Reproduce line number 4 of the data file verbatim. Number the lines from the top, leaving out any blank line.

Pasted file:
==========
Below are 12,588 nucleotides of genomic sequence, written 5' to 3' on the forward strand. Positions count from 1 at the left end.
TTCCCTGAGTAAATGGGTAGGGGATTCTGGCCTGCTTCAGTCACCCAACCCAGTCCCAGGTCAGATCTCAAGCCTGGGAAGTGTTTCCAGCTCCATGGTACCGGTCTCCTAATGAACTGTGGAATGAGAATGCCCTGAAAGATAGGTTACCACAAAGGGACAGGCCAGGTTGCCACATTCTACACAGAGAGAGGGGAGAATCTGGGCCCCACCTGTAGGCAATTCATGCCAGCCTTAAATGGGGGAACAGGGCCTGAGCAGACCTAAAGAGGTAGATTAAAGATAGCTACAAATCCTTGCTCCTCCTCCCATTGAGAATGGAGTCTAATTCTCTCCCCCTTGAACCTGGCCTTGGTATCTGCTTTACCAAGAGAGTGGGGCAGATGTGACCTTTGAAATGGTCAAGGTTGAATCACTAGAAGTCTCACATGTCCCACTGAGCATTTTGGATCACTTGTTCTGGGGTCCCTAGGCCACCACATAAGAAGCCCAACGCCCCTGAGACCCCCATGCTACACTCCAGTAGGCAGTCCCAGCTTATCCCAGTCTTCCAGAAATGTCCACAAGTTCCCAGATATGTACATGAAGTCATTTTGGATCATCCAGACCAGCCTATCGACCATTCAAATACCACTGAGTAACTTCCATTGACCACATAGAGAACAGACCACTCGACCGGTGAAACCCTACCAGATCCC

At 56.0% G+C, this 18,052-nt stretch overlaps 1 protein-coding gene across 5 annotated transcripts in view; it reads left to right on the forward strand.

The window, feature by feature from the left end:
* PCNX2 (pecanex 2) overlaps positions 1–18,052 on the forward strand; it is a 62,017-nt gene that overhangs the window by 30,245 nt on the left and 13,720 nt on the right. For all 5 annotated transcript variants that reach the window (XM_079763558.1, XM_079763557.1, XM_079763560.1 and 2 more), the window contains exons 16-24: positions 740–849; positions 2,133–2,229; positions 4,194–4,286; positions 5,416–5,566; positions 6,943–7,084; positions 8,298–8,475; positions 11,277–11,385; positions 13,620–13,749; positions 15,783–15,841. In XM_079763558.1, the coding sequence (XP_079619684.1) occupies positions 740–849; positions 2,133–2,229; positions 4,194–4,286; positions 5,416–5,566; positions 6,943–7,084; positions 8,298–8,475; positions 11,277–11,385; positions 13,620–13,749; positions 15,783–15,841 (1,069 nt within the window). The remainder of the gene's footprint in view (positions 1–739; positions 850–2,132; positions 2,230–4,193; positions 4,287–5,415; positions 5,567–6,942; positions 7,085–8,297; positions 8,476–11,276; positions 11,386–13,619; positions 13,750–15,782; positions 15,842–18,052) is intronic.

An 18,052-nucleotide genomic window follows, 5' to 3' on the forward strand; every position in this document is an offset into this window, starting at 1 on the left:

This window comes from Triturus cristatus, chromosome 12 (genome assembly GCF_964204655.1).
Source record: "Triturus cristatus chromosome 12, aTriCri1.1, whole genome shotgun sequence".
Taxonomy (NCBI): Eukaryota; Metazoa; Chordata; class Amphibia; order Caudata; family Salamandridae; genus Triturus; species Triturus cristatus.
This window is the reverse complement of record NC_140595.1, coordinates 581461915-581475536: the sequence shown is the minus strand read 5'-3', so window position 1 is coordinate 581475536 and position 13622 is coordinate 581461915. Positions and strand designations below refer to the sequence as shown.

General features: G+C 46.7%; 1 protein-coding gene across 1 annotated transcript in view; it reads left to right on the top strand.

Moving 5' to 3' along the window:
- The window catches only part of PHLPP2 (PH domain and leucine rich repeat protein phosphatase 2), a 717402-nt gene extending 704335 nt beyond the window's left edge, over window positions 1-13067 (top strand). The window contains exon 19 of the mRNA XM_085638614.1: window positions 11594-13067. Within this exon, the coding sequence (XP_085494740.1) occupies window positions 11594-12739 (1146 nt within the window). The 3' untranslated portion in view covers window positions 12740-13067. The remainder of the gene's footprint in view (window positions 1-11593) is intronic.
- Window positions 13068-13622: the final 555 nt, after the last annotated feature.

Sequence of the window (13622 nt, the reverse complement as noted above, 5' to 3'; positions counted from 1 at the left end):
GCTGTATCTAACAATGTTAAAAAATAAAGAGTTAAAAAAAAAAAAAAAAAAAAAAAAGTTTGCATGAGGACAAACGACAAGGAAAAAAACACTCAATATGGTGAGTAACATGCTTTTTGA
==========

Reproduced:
The window, feature by feature from the left end: